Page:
Alzheimer’s Disease: Inequities in Diagnostics and Treatment

 WHAT’S THE DIFFERENCE BETWEEN ALZHEIMER’S AND DEMENTIA? —By DailyCaring Editorial Team. (Photo by HealthAim )

WHAT’S THE DIFFERENCE BETWEEN ALZHEIMER’S AND DEMENTIA? —By DailyCaring Editorial Team. (Photo by HealthAim)

Alzheimer’s Disease is a progressive brain disorder that causes loss of memory and other functions of the brain such as behavior, advancing to the degree that patients can no longer accomplish daily tasks. Alzheimer’s accounts for 60 to 80 percent of dementia cases and currently has no cure: the only medications available alleviate cognitive symptoms but do not treat the underlying condition. This conditions affects all ethnicities, but poses a particular threat to the Latino community. According to researchers at the University of Southern California, Latinos are 50 percent more likely to develop Alzheimer’s Disease than those of Caucasian descent due to a variety of potential factors such as genetics, general socioeconomic differences, inequities in healthcare and lifestyle. Indeed, between 2012 and 2060, the number of Latinos in the United States with the disease is projected to increase from 370,000 people to more than 3.5 million individuals: a growth of 832 percent. Unfortunately, available treatments and clinical trials are not adequately meeting the needs of this community despite the rising demand.

Many clinical trials are currently testing new treatment possibilities for Alzheimer’s Disease, however, many of these studies will not let non-English speakers participate. Since many Spanish-speaking immigrants in the United States do not yet speak English fluently, this eliminates or drastically reduces the representation of an entire group of people in such trials. According to a study in Clinical Neuropsychology, many researchers and clinicians have been advised not to use interpreters as part of neuropsychological testing due to previous observations and clinical experiences indicating that they damage the validity of such studies.

Ethical considerations aside, this reasoning seemingly ignores the fact that selectively removing a piece of a population in a study destroys random sampling and introduces error into the experiment. If a clinical trial is testing a drug that is meant to be used for the entire population, the sample in the study must accurately represent that population. With key parts of the genetic pool missing, drugs may be approved that are not effective for certain ethnicities, causing discrimination in the healthcare system.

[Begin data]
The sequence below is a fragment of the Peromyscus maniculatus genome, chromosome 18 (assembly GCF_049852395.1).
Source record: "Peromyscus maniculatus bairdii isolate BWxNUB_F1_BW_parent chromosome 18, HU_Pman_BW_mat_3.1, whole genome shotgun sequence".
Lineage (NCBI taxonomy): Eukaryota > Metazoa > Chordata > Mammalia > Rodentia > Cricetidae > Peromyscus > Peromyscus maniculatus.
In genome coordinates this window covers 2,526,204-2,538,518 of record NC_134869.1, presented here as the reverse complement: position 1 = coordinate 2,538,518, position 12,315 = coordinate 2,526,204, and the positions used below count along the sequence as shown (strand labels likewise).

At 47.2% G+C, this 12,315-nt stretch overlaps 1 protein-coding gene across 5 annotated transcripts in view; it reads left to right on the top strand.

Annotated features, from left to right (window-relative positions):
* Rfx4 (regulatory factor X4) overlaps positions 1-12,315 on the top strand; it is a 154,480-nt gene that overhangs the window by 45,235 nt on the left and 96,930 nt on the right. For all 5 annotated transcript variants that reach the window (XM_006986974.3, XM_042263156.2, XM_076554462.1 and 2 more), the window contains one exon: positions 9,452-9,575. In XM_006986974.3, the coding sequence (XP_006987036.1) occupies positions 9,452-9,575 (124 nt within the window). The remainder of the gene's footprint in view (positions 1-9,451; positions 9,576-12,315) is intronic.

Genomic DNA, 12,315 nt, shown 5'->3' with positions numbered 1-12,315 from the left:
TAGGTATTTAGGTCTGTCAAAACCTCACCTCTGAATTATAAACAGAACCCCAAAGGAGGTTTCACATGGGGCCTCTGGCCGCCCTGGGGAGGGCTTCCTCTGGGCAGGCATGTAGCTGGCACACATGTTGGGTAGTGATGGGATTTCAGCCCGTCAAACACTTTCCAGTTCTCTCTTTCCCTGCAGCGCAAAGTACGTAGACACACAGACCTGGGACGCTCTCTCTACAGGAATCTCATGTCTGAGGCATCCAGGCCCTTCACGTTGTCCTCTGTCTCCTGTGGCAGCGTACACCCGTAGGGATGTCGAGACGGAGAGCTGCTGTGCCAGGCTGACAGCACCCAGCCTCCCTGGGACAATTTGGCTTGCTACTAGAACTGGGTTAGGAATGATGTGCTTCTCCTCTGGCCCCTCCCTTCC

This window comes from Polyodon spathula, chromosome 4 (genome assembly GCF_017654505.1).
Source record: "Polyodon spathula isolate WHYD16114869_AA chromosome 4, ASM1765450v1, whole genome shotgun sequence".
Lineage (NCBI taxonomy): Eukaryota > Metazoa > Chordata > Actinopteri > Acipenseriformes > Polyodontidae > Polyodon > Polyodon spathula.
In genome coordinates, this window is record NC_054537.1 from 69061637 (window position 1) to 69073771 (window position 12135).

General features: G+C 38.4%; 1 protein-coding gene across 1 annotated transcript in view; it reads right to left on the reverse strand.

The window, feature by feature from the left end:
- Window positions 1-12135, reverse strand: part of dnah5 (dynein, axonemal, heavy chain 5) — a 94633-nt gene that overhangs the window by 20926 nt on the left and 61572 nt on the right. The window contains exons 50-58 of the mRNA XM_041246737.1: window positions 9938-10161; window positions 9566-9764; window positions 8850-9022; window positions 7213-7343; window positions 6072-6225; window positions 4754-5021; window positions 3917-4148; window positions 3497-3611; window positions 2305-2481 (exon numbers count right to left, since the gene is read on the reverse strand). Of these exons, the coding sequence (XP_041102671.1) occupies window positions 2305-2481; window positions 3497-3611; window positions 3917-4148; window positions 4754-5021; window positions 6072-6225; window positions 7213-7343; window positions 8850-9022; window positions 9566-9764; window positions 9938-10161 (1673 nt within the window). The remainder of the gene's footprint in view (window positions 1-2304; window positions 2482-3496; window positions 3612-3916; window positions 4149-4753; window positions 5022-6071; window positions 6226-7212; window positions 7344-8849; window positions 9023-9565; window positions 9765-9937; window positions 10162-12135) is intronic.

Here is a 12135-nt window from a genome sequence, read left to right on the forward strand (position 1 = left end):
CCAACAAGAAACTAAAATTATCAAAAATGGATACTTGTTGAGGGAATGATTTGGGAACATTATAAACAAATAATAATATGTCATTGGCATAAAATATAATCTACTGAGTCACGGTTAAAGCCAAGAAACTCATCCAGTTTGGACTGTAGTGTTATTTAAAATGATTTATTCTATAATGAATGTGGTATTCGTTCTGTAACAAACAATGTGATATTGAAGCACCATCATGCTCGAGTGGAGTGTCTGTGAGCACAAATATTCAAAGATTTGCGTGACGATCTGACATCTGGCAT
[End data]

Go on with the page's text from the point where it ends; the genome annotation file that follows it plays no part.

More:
Telemedicine may provide a solution to this disparity in clinical trials. Joe Kim, the senior advisor in patient experience and design innovation at Eli Lilly (a pharmaceutical company), says that “If we can virtualize trials and allow patients to enroll remotely, not only would it lower the burden on patients but it would also expand the patient population that’s eligible for the trial” This would not only allow non-English speakers to take part in the trial but also ease the burden of transportation, which can put a strain on working family members who must take time to drive their loved ones for treatment.

In addition to clinical trials, disparities also exist when diagnosing patients with Alzheimer’s Disease. According to Dr. Benjamin Sommers, a physician who studies health policy for vulnerable populations at the Harvard T.H. Chan School of Public Health, it is “very hard to find a hospital in the [Boston] area that does Spanish-language dementia testing… there are months-long waiting times… and sometimes such testing is not available at all”

It is imperative that researchers and clinicians address these disparities in order to provide high-quality healthcare to all. Active citizens can facilitate this process by lobbying for more funding to support Alzheimer’s research and policy that develops an action plan at both the federal and state level for addressing the disparities in healthcare for Latinos and other minorities of color. Citizens can also support efforts to educate the public about these issues and develop strategies for early detection of Alzheimer’s Disease in all communities. It is also important that more clinicians and researchers be trained and hired who speak Spanish and other languages besides English. Finally, it is important that clinical trials incorporate strategies such as telemedicine to allow non-English speakers to access such studies. When equity does not exist in the laboratory, this effect spreads to the general population, violating the ideals of democracy and the very core of human decency.

Kate Lee is a contributor to The Daily Campus opinion section. He can be reached via email at .


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